- Posts: 9529
- Joined: Sun Nov 27, 2011 8:21 pm
- Location: North Lincolnshire
- Has thanked: 1550 times
- Been thanked: 2304 times
What causes a metal detector to produce a sound ?
A detector’s search coil is actually two coils in a single unit, comprising a ‘transmit’ and a ‘receive’ coil. When switched on, set-up correctly and with no metal target present, the two coils transmit a balanced magnetic field. When a target comes within range of the search coil, it's magnetic field causes a small electrical eddy current to be produced on the surface of the target/find. This in turn produces a secondary magnetic field which affects the balance of the search-coils to produce an audible response (beep).
On wet sand my detector repeatedly indicates a target but nothing is found when I dig a hole
Detecting on dry sand with most metal detector holds few problems for detectorists. However, on salt wet sand, spurious signals can occur. There are several causes of such signals but they are usually due to the electrolytic reaction of salt water on the sand rendering negatively charged minerals to become ‘positive'. This has the effect of overwhelming the search coil’s balance causing the detector circuitry to produce a signal response.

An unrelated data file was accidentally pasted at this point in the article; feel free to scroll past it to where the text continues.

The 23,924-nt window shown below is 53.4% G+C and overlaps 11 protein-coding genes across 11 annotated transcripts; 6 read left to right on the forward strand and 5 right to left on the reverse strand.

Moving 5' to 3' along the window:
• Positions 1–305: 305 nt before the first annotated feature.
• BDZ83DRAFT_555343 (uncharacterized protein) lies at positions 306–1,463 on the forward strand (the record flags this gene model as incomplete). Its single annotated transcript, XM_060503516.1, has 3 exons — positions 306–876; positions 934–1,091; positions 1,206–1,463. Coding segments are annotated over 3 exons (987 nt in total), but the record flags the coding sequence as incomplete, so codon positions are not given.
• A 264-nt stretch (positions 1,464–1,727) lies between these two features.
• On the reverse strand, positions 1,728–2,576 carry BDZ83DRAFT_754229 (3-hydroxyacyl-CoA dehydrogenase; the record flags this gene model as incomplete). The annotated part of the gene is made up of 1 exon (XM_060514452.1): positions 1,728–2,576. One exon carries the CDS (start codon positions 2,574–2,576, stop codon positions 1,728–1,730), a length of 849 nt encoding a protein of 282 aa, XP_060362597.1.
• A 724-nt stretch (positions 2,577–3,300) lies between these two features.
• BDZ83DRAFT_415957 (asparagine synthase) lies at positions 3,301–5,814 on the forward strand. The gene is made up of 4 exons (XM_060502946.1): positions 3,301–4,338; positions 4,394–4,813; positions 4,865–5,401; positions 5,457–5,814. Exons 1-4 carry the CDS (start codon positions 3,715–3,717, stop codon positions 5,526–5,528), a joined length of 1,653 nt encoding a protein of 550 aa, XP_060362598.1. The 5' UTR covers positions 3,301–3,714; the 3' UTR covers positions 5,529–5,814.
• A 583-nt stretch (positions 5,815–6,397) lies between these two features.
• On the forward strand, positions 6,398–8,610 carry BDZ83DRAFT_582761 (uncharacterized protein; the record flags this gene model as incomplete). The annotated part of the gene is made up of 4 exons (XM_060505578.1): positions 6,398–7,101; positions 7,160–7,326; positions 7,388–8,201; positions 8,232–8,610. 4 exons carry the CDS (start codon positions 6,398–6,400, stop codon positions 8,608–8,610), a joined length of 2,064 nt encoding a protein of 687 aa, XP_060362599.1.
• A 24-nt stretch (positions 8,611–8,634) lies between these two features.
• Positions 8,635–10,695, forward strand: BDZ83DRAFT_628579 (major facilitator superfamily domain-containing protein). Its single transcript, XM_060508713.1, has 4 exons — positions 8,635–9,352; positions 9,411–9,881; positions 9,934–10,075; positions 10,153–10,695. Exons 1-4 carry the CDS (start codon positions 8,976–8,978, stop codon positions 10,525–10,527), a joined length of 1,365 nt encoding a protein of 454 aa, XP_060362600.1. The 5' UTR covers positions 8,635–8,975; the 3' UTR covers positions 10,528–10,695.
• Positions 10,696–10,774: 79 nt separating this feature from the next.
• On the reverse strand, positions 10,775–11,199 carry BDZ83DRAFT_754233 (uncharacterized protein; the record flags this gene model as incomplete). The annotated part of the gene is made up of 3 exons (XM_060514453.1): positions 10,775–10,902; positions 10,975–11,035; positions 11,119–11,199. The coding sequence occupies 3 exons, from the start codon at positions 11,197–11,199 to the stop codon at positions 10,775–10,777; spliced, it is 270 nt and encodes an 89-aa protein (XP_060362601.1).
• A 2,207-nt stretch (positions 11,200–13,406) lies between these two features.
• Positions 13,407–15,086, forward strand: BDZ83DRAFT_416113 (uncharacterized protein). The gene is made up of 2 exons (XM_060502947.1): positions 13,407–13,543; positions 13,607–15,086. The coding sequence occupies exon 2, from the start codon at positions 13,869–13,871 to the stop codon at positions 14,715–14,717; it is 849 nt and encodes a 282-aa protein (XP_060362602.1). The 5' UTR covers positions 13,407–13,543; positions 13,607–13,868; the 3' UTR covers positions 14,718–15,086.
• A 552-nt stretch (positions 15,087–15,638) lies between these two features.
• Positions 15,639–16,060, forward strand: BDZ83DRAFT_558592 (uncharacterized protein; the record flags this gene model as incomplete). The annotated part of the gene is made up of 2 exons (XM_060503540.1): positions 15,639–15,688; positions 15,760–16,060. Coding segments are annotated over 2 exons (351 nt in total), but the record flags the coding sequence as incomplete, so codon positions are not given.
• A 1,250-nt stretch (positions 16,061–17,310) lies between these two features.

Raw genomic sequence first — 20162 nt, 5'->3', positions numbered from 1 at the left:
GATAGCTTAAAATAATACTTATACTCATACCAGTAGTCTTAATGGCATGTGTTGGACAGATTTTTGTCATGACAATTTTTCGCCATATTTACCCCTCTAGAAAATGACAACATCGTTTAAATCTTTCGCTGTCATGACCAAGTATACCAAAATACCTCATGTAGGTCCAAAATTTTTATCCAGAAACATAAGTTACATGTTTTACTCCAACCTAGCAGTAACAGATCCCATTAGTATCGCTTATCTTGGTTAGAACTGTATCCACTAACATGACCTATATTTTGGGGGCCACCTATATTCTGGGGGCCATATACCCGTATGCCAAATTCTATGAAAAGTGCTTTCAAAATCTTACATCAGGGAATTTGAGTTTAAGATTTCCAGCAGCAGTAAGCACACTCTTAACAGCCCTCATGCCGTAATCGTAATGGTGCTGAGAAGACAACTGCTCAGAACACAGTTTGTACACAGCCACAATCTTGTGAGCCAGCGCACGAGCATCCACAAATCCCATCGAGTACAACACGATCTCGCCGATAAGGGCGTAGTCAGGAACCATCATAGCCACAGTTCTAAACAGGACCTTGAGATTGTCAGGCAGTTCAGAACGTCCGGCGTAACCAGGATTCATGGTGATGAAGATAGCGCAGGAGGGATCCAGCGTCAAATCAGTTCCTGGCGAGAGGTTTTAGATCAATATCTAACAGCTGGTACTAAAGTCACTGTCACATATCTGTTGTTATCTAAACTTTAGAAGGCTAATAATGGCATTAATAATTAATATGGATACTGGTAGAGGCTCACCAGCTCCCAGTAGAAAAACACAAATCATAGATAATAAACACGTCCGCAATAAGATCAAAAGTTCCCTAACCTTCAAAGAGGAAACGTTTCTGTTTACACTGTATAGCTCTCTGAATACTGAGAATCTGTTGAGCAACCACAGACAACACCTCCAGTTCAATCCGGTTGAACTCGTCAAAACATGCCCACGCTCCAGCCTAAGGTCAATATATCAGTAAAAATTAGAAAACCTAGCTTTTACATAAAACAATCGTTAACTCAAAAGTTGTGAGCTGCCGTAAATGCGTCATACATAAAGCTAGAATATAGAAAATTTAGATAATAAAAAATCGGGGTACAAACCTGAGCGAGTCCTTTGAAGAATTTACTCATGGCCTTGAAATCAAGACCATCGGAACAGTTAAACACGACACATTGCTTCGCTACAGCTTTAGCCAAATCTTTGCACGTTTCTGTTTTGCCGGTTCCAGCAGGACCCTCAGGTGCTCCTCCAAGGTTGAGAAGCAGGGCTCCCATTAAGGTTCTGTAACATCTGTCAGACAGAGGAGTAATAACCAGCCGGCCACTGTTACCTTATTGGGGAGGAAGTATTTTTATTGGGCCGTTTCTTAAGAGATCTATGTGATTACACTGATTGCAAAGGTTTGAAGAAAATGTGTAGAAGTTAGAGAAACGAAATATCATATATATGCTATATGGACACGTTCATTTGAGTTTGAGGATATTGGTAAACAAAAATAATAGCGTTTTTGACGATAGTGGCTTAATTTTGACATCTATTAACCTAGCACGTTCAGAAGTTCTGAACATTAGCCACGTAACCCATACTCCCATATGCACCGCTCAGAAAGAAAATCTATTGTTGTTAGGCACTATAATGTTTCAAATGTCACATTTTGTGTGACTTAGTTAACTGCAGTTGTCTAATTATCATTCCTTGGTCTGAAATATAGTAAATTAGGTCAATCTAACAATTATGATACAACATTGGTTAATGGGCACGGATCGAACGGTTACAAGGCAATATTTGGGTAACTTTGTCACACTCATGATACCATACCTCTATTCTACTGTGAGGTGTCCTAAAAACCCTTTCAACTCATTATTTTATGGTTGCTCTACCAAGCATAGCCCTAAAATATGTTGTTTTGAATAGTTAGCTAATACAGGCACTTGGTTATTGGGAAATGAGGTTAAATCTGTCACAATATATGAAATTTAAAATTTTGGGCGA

Why do some stones, coke and other non-metallic items produce a signal?
This phenomenon can be experienced on both beach and inland sites and is due to the electrical properties of a wide range of items. Coke, some pottery and earthen-ware are examples.
These items have ‘capacitive’ rather than ‘conductive’ properties. When such targets come within range of the magnetic field, they absorb and momentarily retain, a small amount of the electrical charge produced by the magnetic field. This in turn, generates a secondary magnetic field creating a change in the coil’s state of balance and resulting in a positive target response.
Tip:- To differentiate between the response from a stone and that from a metal target, the target should be checked from several different angles. The audible signal produced by a stone or similar capacitive object, will be audibly identical each time. This will rarely be the case when locating metal targets unless they are uniformly circular in shape - e.g. coins/washers etc.